Mammalian evolution may not be strictly bifurcating

The massive amount of genomic sequence data that is now available for analyzing evolutionary relationships among 31 placental mammals reduces the stochastic error in phylogenetic analyses to virtually zero. One would exp
The massive amount of genomic sequence data that is now available for analyzing evolutionary relationships among 31 placental mammals reduces the stochastic error in phylogenetic analyses to virtually zero. One would expect that this would make it possible to finally resolve controversial branches in the placental mammalian tree. We analyzed a 2,863,797 nucleotide-long alignment (3,364 genes) from 31 placental mammals for reconstructing their evolution. Most placental mammalian relationships were resolved, and a consensus of their evolution is emerging. However, certain branches remain difficult or virtually impossible to resolve. These branches are characterized by short divergence times in the order of 1-4 million years. Computer simulations based on parameters from the real data show that as little as about 12,500 amino acid sites could be sufficient to confidently resolve short branches as old as about 90 million years ago. Thus, the amount of sequence data should no longer be a limiting factor in resolving the relationships among placental mammals. The timing of the early radiation of placental mammals coincides with a period of climate warming some 100 - 80 million years ago and with continental fragmentation. These global processes may have triggered the rapid diversification of placental mammals. However, the rapid radiations of certain mammalian groups complicate phylogenetic analyses, possibly due to incomplete lineage sorting and introgression. These speciation-related processes led to a mosaic genome and conflicting phylogenetic signals. Split network methods are ideal for visualizing these problematic branches and can therefore depict data conflict and possibly the true evolutionary history better than strictly bifurcating trees. Given the timing of tectonics, of placental mammalian divergences, and the fossil record, a Laurasian rather than Gondwanan origin of placental mammals seems the most parsimonious explanation. Key words: continental drift , Cretaceous warming , genome analysis , hybridization , phylogenomics , split decomposition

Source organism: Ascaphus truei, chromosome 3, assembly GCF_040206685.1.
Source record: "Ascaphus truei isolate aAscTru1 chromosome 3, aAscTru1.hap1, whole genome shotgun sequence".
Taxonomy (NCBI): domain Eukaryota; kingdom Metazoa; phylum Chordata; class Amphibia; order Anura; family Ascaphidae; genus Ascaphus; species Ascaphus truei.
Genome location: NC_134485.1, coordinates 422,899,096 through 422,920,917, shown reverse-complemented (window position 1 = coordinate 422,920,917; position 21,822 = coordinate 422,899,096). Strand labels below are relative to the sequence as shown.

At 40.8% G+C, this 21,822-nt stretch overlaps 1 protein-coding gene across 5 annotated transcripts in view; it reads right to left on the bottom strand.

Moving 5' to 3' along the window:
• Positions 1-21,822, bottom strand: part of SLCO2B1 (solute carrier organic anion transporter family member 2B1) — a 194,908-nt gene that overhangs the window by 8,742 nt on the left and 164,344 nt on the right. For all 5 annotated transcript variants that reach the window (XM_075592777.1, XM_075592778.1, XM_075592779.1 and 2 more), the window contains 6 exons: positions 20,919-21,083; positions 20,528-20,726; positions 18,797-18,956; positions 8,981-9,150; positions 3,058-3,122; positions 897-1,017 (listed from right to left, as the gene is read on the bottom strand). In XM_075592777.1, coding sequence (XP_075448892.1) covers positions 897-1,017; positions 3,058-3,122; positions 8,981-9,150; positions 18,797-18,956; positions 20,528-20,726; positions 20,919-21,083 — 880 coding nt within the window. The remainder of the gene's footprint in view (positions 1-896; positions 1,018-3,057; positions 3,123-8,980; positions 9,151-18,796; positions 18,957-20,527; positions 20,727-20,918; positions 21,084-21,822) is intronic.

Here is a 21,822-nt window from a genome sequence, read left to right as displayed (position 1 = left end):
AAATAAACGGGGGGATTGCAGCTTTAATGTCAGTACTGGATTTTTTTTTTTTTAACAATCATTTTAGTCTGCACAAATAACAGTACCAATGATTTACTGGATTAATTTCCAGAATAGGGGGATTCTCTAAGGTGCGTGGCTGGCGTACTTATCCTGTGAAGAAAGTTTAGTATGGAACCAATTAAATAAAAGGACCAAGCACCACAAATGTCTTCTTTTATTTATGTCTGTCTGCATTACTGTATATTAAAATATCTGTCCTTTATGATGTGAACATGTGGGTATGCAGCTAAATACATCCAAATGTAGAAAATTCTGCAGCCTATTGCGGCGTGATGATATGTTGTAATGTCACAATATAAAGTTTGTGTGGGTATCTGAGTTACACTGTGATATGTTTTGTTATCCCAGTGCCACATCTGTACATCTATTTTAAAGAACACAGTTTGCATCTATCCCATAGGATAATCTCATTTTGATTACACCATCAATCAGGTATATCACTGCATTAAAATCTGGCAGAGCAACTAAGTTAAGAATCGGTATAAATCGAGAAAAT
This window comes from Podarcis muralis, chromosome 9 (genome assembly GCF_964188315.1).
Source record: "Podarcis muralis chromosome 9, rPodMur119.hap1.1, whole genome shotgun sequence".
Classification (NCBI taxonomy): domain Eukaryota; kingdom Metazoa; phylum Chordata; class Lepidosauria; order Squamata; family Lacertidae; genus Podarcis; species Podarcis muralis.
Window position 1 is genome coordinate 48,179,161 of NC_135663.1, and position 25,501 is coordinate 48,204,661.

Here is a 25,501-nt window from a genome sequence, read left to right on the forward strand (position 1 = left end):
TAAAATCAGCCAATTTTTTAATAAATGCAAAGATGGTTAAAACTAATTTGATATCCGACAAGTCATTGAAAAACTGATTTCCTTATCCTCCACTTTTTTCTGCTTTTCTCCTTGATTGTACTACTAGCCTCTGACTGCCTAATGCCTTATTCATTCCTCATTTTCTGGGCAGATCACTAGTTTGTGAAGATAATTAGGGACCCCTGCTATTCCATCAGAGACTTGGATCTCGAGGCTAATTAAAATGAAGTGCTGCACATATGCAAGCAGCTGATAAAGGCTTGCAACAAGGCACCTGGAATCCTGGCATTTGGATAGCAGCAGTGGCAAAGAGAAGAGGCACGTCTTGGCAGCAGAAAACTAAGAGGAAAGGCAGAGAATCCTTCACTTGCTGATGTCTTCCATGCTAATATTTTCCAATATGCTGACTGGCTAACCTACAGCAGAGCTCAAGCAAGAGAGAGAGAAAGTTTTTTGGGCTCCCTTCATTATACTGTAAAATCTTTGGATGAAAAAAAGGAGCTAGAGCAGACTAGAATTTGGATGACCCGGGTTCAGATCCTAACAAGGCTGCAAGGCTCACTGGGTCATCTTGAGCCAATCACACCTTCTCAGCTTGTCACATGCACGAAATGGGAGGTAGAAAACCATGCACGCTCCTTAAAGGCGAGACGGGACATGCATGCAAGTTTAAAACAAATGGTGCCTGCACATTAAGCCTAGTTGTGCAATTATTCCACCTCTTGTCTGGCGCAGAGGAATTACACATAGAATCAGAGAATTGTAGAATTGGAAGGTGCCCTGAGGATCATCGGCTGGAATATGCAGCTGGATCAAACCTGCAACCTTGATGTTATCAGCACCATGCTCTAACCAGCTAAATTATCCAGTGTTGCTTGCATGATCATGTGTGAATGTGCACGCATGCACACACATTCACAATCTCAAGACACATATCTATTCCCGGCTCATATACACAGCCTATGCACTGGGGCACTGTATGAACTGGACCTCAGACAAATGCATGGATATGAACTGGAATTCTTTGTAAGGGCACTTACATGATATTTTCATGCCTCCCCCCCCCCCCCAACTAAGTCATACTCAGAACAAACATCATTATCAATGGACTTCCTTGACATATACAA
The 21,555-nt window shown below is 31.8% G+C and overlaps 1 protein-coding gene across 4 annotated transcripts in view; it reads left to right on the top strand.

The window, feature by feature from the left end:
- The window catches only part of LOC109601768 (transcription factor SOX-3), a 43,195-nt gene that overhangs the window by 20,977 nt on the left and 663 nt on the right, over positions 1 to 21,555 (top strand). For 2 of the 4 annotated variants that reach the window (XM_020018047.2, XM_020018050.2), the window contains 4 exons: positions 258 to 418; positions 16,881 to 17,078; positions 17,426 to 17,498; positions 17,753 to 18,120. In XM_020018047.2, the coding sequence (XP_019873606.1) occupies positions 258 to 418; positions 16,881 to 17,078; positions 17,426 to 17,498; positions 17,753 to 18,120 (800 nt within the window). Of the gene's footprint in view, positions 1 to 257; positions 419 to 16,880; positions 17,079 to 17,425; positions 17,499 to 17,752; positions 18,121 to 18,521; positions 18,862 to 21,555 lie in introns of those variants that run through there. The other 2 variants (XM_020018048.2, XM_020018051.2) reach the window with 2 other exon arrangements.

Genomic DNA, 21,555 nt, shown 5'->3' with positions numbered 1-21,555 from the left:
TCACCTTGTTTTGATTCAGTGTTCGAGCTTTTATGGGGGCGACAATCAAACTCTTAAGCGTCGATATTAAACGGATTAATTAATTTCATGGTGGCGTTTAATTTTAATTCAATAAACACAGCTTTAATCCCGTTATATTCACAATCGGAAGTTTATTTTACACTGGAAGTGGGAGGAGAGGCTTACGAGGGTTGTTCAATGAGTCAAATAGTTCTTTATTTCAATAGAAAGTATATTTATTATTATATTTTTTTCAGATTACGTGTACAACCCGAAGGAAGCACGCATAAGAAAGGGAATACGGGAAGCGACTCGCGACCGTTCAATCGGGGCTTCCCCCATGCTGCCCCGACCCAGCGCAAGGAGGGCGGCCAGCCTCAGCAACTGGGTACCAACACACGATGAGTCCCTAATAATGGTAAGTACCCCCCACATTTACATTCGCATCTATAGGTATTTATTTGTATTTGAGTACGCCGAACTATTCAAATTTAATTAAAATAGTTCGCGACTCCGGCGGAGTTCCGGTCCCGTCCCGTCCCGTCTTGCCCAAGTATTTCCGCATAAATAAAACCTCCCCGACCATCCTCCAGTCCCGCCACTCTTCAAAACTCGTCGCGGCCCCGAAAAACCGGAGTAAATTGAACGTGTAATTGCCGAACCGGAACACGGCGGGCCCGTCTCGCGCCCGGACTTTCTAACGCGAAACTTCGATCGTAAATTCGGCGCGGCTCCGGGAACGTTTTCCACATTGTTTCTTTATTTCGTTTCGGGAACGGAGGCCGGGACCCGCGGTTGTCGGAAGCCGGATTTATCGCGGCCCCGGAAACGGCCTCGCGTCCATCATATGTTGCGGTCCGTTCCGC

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Metadaten
Author:Björn M. Hallström, Axel Janke
URN:urn:nbn:de:hebis:30-85156
Document Type:Article
Language:English
Date of Publication (online):2010/11/12
Year of first Publication:2010
Publishing Institution:Univ.-Bibliothek Frankfurt am Main
Release Date:2010/11/12
Tag:Cretaceous warming ; continental drift ; genome analysis ; hybridization ; phylogenomics ; split decomposition
Note:
© The Author(s) 2010. Published by Oxford University Press. This is an Open Access article distributed under the terms of the Creative Commons Attribution Non-Commercial License (http://creativecommons.org/licenses/by-nc/2.5), which permits unrestricted non-commercial use, distribution, and reproduction in any medium, provided the original work is properly cited.
Source:Molecular Biology and Evolution, (2010) ; doi: 10.1093/molbev/msq166
HeBIS PPN:230082394
Institutes:Institut für Ökologie, Evolution und Diversität
Dewey Decimal Classification:570 Biowissenschaften; Biologie
Sammlungen:Universitätspublikationen
Sondersammelgebiets-Volltexte
Licence (German):License Logo Veröffentlichungsvertrag für Publikationen

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